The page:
• Hannah Kalk

God Meant It For Good

Genesis 12 introduces the Abrahamic Covenant - one of the most important moments in the biblical narrative. In the Abrahamic covenant, God promises that Abram will be the father to many nations. He also promises to provide His people with the land of Canaan. Finally, we read how God promises that His people will become a blessing to the entire earth. I’m sure Abraham thought that everything was going to change in that moment or shortly after the promise was given (after all, don’t we always expect God’s promises to unfold in our own timing). Abraham may have believed that the promised land would take them back to the time of Eden -- a land without sin, pain, and brokenness. But, we have the privilege of knowing the rest of the story, and we know the truth. We are incapable of experiencing perfection on earth, because of our broken beginnings.

Shortly after God proclaimed the goodness of His creation, humans brought in brokenness by listening to the serpent. We read about how Adam and Eve hid from God in shame, Abel murdered his brother, and even Noah, who found favor in the sight of the Lord, was discovered drunk and naked. The story of wickedness reaches a climax at the Tower of Babel where God in His wrath disperses the people. Following that passage began the story of Job, whose entire life was touched by the evil nature of Satan. Reading through the early chapters of Genesis and Job feels a little bit like reading a synopsis of 2020 (fires, a global pandemic, the shortage of toilet paper, Tiger King, Murder Hornets?!?, social unrest, racial tension, depression, grief, loss, and so much more). It seems easy for hopelessness, anxiety, and depression to settle in our hearts.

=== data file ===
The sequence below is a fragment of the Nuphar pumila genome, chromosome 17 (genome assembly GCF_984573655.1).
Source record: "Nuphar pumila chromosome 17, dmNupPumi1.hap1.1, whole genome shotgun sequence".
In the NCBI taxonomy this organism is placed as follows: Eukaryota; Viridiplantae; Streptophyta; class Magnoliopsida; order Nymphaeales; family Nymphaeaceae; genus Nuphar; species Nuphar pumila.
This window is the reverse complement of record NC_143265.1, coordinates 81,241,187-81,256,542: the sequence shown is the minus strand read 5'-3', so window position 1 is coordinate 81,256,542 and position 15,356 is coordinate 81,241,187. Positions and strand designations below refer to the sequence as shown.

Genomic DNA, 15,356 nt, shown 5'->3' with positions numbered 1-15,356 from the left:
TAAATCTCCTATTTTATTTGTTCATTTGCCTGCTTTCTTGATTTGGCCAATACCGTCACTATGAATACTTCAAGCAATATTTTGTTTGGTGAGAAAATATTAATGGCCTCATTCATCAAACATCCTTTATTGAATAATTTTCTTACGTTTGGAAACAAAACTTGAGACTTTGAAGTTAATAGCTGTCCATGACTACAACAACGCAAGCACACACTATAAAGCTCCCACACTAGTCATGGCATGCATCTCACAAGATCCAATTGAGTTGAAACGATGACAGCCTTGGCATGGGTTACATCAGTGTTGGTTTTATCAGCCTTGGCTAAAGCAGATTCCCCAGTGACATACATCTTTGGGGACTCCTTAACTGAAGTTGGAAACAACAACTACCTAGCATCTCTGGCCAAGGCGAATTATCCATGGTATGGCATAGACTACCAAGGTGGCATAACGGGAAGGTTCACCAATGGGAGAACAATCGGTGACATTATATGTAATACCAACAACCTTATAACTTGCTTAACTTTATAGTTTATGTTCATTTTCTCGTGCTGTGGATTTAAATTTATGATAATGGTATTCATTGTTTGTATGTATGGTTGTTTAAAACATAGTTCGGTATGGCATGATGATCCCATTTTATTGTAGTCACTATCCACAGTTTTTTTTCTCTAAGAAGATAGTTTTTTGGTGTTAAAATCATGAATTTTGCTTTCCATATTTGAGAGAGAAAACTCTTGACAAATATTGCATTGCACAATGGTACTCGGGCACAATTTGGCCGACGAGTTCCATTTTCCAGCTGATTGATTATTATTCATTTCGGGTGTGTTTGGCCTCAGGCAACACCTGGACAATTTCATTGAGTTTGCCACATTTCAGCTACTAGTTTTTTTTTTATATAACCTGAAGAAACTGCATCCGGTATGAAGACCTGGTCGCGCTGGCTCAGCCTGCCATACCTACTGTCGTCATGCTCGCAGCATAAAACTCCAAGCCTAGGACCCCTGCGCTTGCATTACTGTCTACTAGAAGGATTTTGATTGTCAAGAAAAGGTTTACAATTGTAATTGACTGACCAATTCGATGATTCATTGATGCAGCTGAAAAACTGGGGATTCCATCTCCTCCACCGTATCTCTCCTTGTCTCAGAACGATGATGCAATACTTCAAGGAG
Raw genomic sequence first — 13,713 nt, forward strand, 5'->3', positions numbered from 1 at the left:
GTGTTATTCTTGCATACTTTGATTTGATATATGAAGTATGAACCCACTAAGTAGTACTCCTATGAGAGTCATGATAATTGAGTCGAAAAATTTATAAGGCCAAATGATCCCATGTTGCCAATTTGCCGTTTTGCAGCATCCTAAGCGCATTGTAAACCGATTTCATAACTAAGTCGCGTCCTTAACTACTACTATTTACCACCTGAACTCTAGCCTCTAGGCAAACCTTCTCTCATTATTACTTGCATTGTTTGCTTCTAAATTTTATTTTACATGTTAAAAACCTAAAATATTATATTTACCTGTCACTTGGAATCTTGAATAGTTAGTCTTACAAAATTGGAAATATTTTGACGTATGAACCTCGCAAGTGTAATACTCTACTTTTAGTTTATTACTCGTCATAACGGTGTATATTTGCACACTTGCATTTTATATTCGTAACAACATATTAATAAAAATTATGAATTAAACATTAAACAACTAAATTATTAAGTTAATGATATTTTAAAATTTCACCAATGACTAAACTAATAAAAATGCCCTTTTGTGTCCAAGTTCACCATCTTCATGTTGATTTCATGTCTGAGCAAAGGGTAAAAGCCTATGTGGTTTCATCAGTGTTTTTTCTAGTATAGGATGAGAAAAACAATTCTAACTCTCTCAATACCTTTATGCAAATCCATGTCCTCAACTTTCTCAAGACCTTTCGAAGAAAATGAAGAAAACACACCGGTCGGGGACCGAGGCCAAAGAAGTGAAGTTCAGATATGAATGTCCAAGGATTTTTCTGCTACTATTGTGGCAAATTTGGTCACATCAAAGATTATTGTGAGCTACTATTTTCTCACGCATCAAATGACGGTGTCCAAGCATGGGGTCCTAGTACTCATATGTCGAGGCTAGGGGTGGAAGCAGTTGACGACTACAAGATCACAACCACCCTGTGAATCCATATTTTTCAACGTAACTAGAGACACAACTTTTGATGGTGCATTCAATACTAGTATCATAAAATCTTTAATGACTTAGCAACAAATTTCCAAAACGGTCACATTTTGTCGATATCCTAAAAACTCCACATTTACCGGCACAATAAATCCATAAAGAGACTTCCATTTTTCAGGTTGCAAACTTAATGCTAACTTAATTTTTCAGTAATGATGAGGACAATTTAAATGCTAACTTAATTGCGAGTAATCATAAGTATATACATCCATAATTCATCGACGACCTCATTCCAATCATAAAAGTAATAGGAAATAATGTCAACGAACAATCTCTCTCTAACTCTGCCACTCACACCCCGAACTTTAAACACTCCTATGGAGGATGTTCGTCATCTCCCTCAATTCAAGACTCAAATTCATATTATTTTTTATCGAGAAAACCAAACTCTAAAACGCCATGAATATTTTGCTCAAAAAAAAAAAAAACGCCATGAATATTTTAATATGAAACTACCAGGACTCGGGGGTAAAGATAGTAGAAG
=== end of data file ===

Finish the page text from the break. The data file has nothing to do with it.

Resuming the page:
BUT GOD! In Genesis 12, God comes in and makes a covenant promise to His people. A promise that we know He has fulfilled in the birth of His son, Jesus. The broken beginning of humankind has no claim on the power of our God. As we march onward through Genesis and beyond, sin will continue to prevail in the hearts of men and women. But, as Joseph says to his brothers that sold him into a life of slavery, “As for you, you meant evil against me, but God meant it for good.” Genesis 50:20

God can and will use our broken beginnings for His glory. He will redeem, deliver, heal, and restore His people in ways that will bring us to our knees. The stories of Jacob, Moses, Ruth, David, Peter, Paul, and many more will continue to remind us of God’s ability to take broken people and use them to do His good work. As we move through this year of reading the entirety of God’s Word, let us hold fast to the reminder that what some mean for evil, God means for good and live in the freedom and hope of that message.

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